His Ground Rules for Great Dogs is the culmination of these years of training into an easy, step-by-step process so that your dog understands what you expect of him, you empower him to be able to give you the behavior you want and you empower him to be successful at living in a human home.

 

5 replies
  1. Cheri
    Cheri says:

    As usual very good information presented in a clear, concise manner.

    And it does work – if only people would put the time in, they’d have beautiful recalls.

  2. Brenda Elmore
    Brenda Elmore says:

    We will implement training in different locations right away; particularly come outside of our house and yard. He has a 4 ft leash on him most the time as we’re still practicing not barking when the doorbell rings and not jumping. I had a 6 ft leash with my last dog so will be pulling that out to practice ‘come’ with Cooper in other locations. He will do anything for a treat so hopefully We’ll be successful in weaning him off them. Thanks for all your help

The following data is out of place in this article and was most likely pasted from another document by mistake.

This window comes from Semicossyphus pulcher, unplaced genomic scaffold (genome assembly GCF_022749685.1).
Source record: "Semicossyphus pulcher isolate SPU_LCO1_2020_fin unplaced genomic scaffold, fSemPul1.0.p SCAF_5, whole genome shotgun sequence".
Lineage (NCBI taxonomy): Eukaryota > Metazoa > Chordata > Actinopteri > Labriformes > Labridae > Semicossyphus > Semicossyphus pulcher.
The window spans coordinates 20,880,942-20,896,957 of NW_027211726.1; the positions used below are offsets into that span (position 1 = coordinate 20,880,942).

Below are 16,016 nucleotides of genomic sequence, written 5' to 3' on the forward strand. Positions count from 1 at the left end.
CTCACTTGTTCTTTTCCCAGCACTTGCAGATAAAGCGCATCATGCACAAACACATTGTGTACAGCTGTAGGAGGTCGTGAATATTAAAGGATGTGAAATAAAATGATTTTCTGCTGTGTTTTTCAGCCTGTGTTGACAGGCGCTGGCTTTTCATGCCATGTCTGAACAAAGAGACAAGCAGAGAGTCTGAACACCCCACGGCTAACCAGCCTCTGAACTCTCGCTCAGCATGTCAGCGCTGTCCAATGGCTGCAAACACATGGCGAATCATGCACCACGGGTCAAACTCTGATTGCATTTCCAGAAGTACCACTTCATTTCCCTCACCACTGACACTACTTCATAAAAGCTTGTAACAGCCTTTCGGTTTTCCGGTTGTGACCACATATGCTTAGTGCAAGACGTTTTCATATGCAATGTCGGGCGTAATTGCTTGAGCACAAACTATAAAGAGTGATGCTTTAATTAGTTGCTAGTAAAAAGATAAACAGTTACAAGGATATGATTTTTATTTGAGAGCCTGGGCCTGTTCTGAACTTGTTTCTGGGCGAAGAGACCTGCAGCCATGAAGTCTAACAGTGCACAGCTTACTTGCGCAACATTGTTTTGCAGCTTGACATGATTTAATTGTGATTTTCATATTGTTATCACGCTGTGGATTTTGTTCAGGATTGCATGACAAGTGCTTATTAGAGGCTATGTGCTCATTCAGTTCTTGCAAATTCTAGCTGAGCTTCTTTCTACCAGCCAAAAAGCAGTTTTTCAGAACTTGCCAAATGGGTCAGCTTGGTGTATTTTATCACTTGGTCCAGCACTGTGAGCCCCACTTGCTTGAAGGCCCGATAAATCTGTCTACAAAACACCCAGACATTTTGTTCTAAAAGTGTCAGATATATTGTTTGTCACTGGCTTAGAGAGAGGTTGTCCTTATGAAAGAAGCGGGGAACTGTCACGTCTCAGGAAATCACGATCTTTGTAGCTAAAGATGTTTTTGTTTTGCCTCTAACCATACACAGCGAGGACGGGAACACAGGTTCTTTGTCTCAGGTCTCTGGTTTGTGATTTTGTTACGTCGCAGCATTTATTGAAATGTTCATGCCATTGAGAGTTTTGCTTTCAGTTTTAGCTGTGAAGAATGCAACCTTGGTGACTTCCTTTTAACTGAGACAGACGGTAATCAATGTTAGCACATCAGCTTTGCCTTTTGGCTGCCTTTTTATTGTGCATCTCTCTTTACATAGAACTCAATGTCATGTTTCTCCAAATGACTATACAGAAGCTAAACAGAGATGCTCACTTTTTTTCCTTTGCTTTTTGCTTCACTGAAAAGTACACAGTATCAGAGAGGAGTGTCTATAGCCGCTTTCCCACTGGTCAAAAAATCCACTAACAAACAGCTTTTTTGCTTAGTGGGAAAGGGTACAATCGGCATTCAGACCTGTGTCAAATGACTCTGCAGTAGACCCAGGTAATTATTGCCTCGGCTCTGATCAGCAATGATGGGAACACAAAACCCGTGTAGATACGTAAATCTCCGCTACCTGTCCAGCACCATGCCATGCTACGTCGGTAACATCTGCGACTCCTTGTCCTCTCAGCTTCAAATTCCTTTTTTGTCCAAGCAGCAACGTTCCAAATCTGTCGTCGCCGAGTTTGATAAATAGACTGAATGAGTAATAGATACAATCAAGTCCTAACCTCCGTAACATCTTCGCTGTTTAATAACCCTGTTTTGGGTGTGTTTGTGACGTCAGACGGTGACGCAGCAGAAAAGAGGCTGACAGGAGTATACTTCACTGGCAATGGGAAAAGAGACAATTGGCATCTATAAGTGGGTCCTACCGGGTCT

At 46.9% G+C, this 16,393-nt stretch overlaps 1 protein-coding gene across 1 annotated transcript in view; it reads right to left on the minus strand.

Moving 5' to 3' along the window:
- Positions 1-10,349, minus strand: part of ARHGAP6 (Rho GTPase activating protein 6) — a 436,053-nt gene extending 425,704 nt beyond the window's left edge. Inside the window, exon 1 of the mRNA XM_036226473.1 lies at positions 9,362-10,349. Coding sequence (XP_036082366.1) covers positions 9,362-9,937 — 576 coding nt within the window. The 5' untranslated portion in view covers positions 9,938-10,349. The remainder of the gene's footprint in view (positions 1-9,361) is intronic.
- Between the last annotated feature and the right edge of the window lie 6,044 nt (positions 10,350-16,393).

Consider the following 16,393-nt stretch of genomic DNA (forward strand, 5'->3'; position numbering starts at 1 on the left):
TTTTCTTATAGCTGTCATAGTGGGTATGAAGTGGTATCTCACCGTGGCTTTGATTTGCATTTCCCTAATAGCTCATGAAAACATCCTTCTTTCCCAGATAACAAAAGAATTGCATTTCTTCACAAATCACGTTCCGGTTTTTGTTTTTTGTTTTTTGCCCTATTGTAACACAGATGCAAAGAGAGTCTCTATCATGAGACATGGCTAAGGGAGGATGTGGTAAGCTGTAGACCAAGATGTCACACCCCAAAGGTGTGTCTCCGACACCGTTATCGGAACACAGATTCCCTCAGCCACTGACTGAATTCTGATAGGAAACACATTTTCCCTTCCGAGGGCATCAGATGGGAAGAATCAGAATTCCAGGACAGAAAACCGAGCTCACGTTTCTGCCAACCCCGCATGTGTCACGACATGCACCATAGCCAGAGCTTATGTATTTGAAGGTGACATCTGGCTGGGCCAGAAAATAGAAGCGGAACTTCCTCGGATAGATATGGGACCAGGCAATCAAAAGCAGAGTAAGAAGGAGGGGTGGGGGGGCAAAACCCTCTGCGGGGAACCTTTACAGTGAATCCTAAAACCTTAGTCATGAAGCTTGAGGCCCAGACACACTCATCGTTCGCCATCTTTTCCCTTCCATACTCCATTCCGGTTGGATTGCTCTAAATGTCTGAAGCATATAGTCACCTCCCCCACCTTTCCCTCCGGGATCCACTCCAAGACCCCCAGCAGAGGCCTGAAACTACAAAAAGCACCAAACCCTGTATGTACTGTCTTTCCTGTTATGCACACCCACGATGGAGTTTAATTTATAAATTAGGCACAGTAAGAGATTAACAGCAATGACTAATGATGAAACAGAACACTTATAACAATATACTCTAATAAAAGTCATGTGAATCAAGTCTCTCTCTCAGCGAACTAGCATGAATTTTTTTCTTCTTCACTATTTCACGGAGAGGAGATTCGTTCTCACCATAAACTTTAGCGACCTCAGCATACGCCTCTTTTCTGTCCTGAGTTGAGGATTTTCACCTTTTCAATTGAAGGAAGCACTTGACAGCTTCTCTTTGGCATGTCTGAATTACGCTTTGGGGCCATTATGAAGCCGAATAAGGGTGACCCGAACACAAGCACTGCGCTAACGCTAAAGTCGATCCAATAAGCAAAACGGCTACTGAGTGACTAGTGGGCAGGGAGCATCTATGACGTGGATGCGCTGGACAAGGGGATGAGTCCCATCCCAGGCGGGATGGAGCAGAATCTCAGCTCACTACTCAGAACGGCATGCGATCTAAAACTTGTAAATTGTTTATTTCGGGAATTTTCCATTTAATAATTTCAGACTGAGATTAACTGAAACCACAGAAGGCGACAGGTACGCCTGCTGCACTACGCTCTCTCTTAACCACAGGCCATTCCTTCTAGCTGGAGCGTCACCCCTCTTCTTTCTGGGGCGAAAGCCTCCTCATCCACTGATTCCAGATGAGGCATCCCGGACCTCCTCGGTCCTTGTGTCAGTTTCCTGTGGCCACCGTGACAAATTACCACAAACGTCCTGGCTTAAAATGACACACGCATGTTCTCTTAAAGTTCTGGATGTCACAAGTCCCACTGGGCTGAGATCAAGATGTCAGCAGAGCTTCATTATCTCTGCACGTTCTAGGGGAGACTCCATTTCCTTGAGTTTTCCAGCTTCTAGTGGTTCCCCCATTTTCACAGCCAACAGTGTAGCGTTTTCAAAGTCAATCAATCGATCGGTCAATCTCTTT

3. Jim Burwell
    Jim Burwell says:

    Thanks Shelby, I’m delighted you liked this article. I know our newsletter subscribers have sent us quite a few comments on how they’re going to put the Power of 6
    into place.

    Thanks for stopping by and thanks for commenting. Keep coming back! Jim

  4. Shelby
    Shelby says:

    I loved this article. First you make everything very logical and laid out in a way that’s easy to follow. Then you show how we can do dog training everyday in our lives without taking out weeks and months to get the training done.

    Thanks!

    Shelby

Leave a Reply

Want to join the discussion?
Feel free to contribute!

Leave a Reply

Your email address will not be published. Required fields are marked *